Comeback Strategy: Imagine yourself at the starting line, but this time, you’re armed with wisdom. Begin with half of your previous mileage. It’s like rekindling an old friendship – take it slow and steady. Over six to eight weeks, gradually build it up. Each week brings you a step closer to your comeback narrative.

Three Months or Longer

Now, if you’ve been out of the game for three months or more, it’s like hitting the reset button on your fitness journey. It’s a fresh start, a new chapter, a clean slate!

Fresh Start Approach: Picture it as your inaugural run. Exciting, isn’t it? Consider adopting a run-walk plan during the first month. This approach isn’t just about playing it safe; it’s about being smart. It strengthens your musculoskeletal system and enhances endurance while ensuring you don’t overexert yourself.

Listen to your Body

Are you eager to return to running after an injury? Hold on for a moment. Let’s discuss how to do it wisely, so you’re not sidelined before you even start.

Ego Check

First and foremost, when you’re ready to hit the pavement again, check your ego at the door. Approach your runs with the humility of a novice. If you begin to sense any soreness or those old injury whispers returning, it’s time to reevaluate, pronto. Remember, even being 99.999% recovered isn’t the same as being 100%. That tiny 0.001% could mean the difference between a successful run and another setback.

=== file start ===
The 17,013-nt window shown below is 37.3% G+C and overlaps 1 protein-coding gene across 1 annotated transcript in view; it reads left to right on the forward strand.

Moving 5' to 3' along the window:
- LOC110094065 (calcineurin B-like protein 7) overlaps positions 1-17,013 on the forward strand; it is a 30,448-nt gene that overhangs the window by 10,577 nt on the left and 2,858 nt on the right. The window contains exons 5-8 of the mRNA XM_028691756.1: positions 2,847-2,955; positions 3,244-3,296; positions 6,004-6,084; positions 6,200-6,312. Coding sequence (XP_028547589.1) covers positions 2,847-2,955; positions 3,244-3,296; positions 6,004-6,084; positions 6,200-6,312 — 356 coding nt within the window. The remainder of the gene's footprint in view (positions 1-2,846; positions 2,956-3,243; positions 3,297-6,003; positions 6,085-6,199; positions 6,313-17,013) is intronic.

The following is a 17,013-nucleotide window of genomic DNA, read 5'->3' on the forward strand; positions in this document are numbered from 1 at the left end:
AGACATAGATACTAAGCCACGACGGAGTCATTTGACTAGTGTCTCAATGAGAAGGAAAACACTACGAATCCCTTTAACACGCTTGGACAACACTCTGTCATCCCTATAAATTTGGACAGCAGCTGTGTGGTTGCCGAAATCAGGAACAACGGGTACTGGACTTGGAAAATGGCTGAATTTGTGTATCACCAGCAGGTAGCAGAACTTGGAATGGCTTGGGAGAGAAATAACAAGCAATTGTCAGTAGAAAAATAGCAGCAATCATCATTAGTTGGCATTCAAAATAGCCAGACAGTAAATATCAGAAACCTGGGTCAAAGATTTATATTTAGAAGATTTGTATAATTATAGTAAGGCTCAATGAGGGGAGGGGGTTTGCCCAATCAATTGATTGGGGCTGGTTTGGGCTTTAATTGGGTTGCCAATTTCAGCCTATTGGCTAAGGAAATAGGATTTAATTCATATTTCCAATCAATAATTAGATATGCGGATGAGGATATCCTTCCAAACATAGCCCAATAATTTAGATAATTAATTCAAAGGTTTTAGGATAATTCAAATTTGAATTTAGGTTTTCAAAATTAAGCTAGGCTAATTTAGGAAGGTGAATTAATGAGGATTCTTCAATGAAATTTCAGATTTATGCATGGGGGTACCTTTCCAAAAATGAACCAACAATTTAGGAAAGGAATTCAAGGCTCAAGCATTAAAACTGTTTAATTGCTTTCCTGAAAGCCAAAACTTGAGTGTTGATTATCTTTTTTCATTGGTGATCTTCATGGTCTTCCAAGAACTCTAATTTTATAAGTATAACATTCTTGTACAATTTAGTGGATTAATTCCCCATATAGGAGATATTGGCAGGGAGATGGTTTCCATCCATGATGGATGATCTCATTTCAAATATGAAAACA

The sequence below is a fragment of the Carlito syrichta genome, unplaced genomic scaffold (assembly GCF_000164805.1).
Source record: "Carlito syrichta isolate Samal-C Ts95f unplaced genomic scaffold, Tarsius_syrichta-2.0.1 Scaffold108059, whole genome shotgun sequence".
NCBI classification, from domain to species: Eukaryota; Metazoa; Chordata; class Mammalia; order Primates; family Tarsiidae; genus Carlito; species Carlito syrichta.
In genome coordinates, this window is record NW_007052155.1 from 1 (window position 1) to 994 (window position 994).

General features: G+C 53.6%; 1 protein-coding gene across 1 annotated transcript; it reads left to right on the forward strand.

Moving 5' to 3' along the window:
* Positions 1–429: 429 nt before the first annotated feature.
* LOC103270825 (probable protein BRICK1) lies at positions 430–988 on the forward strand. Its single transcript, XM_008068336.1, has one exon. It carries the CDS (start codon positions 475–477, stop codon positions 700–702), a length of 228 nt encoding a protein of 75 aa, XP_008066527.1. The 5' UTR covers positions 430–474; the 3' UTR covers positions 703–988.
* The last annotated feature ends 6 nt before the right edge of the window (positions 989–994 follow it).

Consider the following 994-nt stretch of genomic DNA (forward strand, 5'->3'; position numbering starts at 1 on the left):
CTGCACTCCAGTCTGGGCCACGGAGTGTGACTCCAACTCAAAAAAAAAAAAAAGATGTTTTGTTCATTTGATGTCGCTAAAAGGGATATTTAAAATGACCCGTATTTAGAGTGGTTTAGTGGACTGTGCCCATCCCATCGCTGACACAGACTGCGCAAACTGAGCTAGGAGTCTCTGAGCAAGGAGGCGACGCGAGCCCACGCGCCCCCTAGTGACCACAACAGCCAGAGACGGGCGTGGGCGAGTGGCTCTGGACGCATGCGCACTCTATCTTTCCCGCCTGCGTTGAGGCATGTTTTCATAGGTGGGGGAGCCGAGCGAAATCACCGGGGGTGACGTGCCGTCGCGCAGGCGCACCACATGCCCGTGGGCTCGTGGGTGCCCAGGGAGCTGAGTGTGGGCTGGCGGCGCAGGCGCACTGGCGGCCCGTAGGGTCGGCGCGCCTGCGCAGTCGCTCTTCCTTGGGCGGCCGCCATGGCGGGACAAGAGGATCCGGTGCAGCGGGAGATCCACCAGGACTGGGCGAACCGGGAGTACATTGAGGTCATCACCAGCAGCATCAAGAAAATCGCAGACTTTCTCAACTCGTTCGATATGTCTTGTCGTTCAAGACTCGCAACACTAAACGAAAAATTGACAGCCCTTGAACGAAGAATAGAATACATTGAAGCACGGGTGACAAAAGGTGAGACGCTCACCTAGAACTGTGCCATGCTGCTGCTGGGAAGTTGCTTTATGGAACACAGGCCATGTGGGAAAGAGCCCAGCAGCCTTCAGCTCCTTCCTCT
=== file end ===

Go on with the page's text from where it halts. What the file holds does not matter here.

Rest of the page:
Red Flags to Be Mindful Of

Of course, a bit of post-injury discomfort is par for the course. It’s like your body’s way of saying, “Hey, remember me?” But intense pain? That’s a no-go zone. The golden rule is this: if you stop moving and immediately feel better, you’re likely on the right path. Lingering pain is not on the guest list.

However, if you’re experiencing significant pain or it persists for hours after your run, consider it your body waving a massive red flag. When that happens, it’s crucial to face the music and grant yourself additional recovery time.

Tomorrow Is Another Opportunity

Remind yourself: there’s always another day to run, but only if you’re not sidelined by an injury. Sacrificing a couple of weeks now is a much wiser choice than losing months due to impatience. It just makes sense, doesn’t it?

Setbacks Are Not Failures

Setbacks? They’re not a declaration of defeat. They’re merely rest stops on your journey to recovery. By tuning into your body’s signals and taking early precautions, you’re paving the way for success. With a dash of patience and some sound judgment, you’ll likely be back to full stride on the pavement next week.